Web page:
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St. Innocent Seven Springs Pinot Noir 2000
Its nose is dominated by wild, almost brambly fruits, and has significant hints of pumpkin pie spice, white pepper, and wild mushrooms. Initially the layered dark fruit flavors dominate, then spices and complex focused flavors follow into its long finish. This is wine for game and wild mushrooms - those wild and earthy flavors in the food bring out all the layers in this wine.
I suggest that you either drink Seven Springs when it is young (up to four years from vintage) or wait until it is at least eight years old. My rational is to either enjoy the freshness of the fruit or wait long enough for the aged flavors to develop. It will be worth the wait.This is the benchmark wine for St. Innocent. Multiple layers of wild black and red fruit, complex pie spice, white and black pepper and, with some age, truffles and farm aromas. Always at its best after 10-12 years. As with the other wines of 2000, the terroir is very transparent.
"Consumers should pay particular attention to Saint-Innocent's offerings. Not only are they some of the finest wines made in Oregon but they are among the most reasonably priced."
-The Wine Advocate
St. Innocent produces small lot, handmade wines: seven single vineyard Pinot noirs and a blended Pinot noir called the Villages Cuvée, two Chardonnay from Dijon clone plantings, two Pinot gris, and a Pinot blanc.
The philosophy behind the winemaking at St Innocent is that the function of wine is to complement and extend the pleasure of a meal. The characteristics of a wine should enhance different food and flavor combinations - this interaction amplifies the pleasure of a meal. To this end, St. Innocent wines tend toward higher acid levels, and more diverse and balanced flavors.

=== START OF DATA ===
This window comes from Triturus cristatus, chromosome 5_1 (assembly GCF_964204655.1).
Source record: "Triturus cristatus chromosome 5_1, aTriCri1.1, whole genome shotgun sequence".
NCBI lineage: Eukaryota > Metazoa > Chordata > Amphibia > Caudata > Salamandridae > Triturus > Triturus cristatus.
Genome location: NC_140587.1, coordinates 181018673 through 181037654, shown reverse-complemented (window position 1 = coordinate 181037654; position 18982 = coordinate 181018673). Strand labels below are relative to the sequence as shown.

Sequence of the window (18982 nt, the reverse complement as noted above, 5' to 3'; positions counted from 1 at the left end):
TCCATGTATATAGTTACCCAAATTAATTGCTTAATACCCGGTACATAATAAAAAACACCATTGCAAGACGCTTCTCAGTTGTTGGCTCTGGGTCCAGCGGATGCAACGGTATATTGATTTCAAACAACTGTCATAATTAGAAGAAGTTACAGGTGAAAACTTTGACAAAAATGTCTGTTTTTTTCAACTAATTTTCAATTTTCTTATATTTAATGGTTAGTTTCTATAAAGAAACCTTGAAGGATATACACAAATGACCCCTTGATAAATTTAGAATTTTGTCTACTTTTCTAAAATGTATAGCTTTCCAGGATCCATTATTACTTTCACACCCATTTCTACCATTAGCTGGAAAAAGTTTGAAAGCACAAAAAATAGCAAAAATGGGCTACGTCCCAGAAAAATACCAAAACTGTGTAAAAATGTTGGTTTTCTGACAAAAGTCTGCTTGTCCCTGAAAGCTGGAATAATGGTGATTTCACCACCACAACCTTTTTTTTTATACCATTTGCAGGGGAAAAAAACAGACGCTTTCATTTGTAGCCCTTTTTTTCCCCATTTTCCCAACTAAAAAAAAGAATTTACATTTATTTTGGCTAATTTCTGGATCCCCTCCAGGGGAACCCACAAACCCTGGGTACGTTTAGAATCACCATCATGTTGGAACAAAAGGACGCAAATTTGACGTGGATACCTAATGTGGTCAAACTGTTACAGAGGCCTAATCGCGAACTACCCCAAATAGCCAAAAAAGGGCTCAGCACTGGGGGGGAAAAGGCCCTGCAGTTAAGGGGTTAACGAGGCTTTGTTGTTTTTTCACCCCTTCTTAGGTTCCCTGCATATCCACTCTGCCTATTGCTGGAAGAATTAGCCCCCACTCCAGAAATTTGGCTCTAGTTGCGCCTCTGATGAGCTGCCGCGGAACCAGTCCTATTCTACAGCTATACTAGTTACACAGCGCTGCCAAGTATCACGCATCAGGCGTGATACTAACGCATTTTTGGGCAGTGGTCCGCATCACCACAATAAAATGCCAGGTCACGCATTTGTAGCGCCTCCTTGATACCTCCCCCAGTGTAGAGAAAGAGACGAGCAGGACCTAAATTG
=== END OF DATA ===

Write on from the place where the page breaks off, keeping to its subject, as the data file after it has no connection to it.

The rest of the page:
Running north to south, adjacent to the Willamette River, the Eola-Amity Hills AVA has shallow and well-drained soils created from ancient lava flows (called Jory), and marine sediments, rocks and alluvial deposits. These soils create vines that produce small grapes with great concentration. Like in the McMinnville sub-AVA, cold Pacific air streams in via the VanDuzer corridor and assists the maintenance of higher acidities in its grapes. This great concentration, combined with marked acidity, give the Eola-Amity Hills their distinct character. While the region covers 40,000 acres, no more than 1,400 acres are covered in vine.
One of the most difficult yet rewarding grapes to grow, Pinot Noir is commonly referred to by winemakers as the “heartbreak grape.” However, the greatest red wines of Burgundy prove that it is unquestionably worth the effort. More reflective than most varieties of the land on which it is grown, Pinot Noir prefers a cool climate, requires low yields to achieve high quality, and demands care in the vineyard and lots of attention in the winery. It is an important component of Champagne and the only variety permitted in red Burgundy. Pinot Noir enjoys immense popularity internationally, most notably in Oregon, California, and New Zealand.
In the Glass
Pinot Noir Is all about red fruit—strawberry, raspberry, and cherry. It is relatively pale in color with soft tannins and lively acidity. It ranges in body from very light to the heavier side of medium, typically landing somewhere in the middle—giving it extensive possibilities for food pairing. With age (of which the best examples can handle an astounding amount), it can develop hauntingly beautiful characteristics of fresh earth, autumn leaves, and truffles.
Pinot’s healthy acidity cuts through the oiliness of pink-fleshed fish like salmon, ocean trout, and tuna. Its mild mannered tannins don’t fight with spicy food, and give it enough structure to pair with all sorts of poultry—chicken, quail, and especially duck. As the namesake wine of Boeuf Bourguignon, it can even match with heavier fare. Pinot Noir is also very vegetarian-friendly—most notably with any dish that features mushrooms.
Pinot Noir is dangerously drinkable, highly addictive, and has a bad habit of emptying the wallet. Look for affordable but still delicious examples from Germany (as Spätburgunder), Italy (as Pinot Nero), Chile, New Zealand, and France’s Loire Valley and Alsace regions.